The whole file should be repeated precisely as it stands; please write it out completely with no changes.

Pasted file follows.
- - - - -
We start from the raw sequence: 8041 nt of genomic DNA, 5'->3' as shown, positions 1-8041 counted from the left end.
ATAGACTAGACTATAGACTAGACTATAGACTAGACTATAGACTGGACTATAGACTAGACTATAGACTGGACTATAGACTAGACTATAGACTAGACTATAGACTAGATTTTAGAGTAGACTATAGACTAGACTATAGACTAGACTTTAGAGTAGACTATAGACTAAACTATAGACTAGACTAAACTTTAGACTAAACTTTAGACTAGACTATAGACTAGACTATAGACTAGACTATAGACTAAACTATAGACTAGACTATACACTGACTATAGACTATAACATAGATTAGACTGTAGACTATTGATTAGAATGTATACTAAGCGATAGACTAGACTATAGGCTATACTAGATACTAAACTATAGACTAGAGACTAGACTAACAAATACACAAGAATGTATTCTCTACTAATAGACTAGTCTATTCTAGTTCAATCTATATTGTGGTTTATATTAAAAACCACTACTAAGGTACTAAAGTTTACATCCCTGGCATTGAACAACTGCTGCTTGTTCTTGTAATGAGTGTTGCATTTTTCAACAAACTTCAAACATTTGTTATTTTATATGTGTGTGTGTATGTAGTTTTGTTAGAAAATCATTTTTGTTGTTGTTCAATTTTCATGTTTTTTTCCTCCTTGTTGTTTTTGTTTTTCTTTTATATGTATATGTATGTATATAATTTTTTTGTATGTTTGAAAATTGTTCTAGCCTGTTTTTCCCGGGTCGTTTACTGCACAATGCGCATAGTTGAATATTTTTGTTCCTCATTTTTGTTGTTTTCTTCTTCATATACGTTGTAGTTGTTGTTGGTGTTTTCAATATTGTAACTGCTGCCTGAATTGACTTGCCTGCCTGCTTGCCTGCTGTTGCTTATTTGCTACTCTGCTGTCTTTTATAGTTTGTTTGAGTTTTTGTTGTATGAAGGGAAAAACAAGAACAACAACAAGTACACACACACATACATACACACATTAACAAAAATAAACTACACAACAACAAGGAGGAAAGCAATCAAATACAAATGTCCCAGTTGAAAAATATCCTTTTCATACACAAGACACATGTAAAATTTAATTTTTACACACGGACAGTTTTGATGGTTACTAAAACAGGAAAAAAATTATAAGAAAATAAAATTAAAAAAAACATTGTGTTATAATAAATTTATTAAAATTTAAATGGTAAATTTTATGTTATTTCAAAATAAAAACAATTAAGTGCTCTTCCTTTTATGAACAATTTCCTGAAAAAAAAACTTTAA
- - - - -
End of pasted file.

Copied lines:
We start from the raw sequence: 8041 nt of genomic DNA, 5'->3' as shown, positions 1-8041 counted from the left end.
ATAGACTAGACTATAGACTAGACTATAGACTAGACTATAGACTGGACTATAGACTAGACTATAGACTGGACTATAGACTAGACTATAGACTAGACTATAGACTAGATTTTAGAGTAGACTATAGACTAGACTATAGACTAGACTTTAGAGTAGACTATAGACTAAACTATAGACTAGACTAAACTTTAGACTAAACTTTAGACTAGACTATAGACTAGACTATAGACTAGACTATAGACTAAACTATAGACTAGACTATACACTGACTATAGACTATAACATAGATTAGACTGTAGACTATTGATTAGAATGTATACTAAGCGATAGACTAGACTATAGGCTATACTAGATACTAAACTATAGACTAGAGACTAGACTAACAAATACACAAGAATGTATTCTCTACTAATAGACTAGTCTATTCTAGTTCAATCTATATTGTGGTTTATATTAAAAACCACTACTAAGGTACTAAAGTTTACATCCCTGGCATTGAACAACTGCTGCTTGTTCTTGTAATGAGTGTTGCATTTTTCAACAAACTTCAAACATTTGTTATTTTATATGTGTGTGTGTATGTAGTTTTGTTAGAAAATCATTTTTGTTGTTGTTCAATTTTCATGTTTTTTTCCTCCTTGTTGTTTTTGTTTTTCTTTTATATGTATATGTATGTATATAATTTTTTTGTATGTTTGAAAATTGTTCTAGCCTGTTTTTCCCGGGTCGTTTACTGCACAATGCGCATAGTTGAATATTTTTGTTCCTCATTTTTGTTGTTTTCTTCTTCATATACGTTGTAGTTGTTGTTGGTGTTTTCAATATTGTAACTGCTGCCTGAATTGACTTGCCTGCCTGCTTGCCTGCTGTTGCTTATTTGCTACTCTGCTGTCTTTTATAGTTTGTTTGAGTTTTTGTTGTATGAAGGGAAAAACAAGAACAACAACAAGTACACACACACATACATACACACATTAACAAAAATAAACTACACAACAACAAGGAGGAAAGCAATCAAATACAAATGTCCCAGTTGAAAAATATCCTTTTCATACACAAGACACATGTAAAATTTAATTTTTACACACGGACAGTTTTGATGGTTACTAAAACAGGAAAAAAATTATAAGAAAATAAAATTAAAAAAAACATTGTGTTATAATAAATTTATTAAAATTTAAATGGTAAATTTTATGTTATTTCAAAATAAAAACAATTAAGTGCTCTTCCTTTTATGAACAATTTCCTGAAAAAAAAACTTTAA